• United States

CLECs still struggling to make a difference

Jan 13, 20036 mins

Since their emergence, CLECs have seen limited success.

Since their emergence, CLECs have seen limited success

Six years after passage of the Telecommunications Act of 1996 set the groundwork for their emergence, competitive local exchange carriers have failed to make the significant impact on telecom pricing for business customers that advocates had predicted.

But CLECs have managed to introduce new services, such as integrated voice/data access. And in some large markets – such as New York City, where CLECs AT&T and WorldCom operate their own local facilities – they are competing with the regional Bell operating companies.

Competition has helped lower pricing in the long-distance market, but the effect has been much less noticeable on the local services side. Pricing has come down since 1996, but not any more dramatically than it declined before passage of the telecom act.

“The CLECs only won very limited market share,” says Michael Lauricella, an analyst with The Yankee Group. “So the incumbents were never forced to really drive down prices.”

The CLECs’ impact has been blunted by the fact that droves of them were forced out of business when the capital markets became less forgiving in 2000. About 50 CLECs have filed for bankruptcy or left the market, leaving 80 to 100 in place, according to the Association for Local Telecommunications (ALTS), a CLEC group.

Impact has been felt in places

The overall effect of CLECs on pricing might be negligible, but in markets where they have a significant presence, CLECs have made a difference. Those markets tend to be major metropolitan areas where there’s a large enough concentration of customers to make it profitable for CLECs to build out their networks, says Hank Levine, a partner in Levine, Blaszak, Block and Boothby, a firm that specializes in telecom contract negotiations.

In some cases the RBOCs will lower their local prices to maintain market share in these major metropolitan areas, Levine says.

“A few years ago you would do a deal with the RBOCs and they’d offer you a 4% discount if you’d sign for three years,” he says. “Those discount numbers have doubled and tripled.”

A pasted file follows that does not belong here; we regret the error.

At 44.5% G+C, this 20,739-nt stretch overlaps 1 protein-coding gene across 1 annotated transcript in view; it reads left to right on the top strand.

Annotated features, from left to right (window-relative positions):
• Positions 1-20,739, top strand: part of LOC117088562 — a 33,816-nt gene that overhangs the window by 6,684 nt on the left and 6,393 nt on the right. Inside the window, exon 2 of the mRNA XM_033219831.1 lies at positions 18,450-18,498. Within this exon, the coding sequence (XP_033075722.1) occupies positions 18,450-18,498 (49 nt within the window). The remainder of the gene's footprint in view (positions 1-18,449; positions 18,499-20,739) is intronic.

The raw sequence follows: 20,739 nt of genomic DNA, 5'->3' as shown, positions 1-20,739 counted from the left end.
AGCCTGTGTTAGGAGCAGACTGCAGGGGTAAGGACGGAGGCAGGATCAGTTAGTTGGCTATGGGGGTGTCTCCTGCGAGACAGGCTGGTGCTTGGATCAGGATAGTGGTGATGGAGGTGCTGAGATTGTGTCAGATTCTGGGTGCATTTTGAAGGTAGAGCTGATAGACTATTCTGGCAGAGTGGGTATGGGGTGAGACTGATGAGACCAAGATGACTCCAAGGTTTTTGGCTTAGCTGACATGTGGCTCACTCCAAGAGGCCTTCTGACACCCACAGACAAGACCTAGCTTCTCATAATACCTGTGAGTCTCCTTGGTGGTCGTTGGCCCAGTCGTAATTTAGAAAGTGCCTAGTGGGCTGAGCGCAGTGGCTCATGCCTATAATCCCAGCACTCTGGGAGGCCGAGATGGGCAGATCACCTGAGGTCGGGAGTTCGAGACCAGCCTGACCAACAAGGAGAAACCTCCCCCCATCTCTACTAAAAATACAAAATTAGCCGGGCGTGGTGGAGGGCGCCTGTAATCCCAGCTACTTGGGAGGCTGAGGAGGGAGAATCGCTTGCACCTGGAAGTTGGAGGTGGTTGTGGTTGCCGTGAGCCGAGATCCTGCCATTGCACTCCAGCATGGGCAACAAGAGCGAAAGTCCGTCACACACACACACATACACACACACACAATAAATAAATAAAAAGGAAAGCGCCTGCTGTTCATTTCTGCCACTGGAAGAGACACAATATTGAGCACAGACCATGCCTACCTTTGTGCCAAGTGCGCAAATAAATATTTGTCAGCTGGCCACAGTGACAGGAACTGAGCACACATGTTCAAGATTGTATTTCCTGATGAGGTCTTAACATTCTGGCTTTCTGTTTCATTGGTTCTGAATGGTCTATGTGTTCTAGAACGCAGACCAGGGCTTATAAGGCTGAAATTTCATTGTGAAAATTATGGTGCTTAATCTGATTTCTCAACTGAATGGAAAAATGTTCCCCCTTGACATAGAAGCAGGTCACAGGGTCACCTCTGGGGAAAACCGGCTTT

Still, Levine notes, no large corporation that he’s aware of has pieced together a national telecom services contract that relies primarily on a CLEC.

“Overall, because the penetration is so spotty and many of them have gotten into trouble, their impact has been limited,” he says.

In areas where the CLECs operate, they generally promise savings of between 15% and 20%, says Lynda Starr, an analyst with Probe Research. They also try to win customers with promises of superior service.

“With a CLEC there will actually be personal contact with the customer,” Lauricella says, “whereas you pretty much have to be a company with at least 2,500 employees for the RBOC to consider you worthy of a dedicated sales rep.”

One company that has made a CLEC an important part of its national telecom strategy is Marcus Evans, a corporate-event, training and market-analysis firm in Chicago.

Until recently, Marcus Evans relied on WorldCom to fill its voice and data needs, says Nicholas Convey, vice president of IT. But over the past year the company changed to a diverse carrier strategy.

“It encourages more competitiveness from our suppliers,” Convey says. “It reduces the cost of our service and increases our redundancy.”

Marcus Evans began by trialing Allegiance’s services in two of its offices. Once that proved successful, the relationship expanded.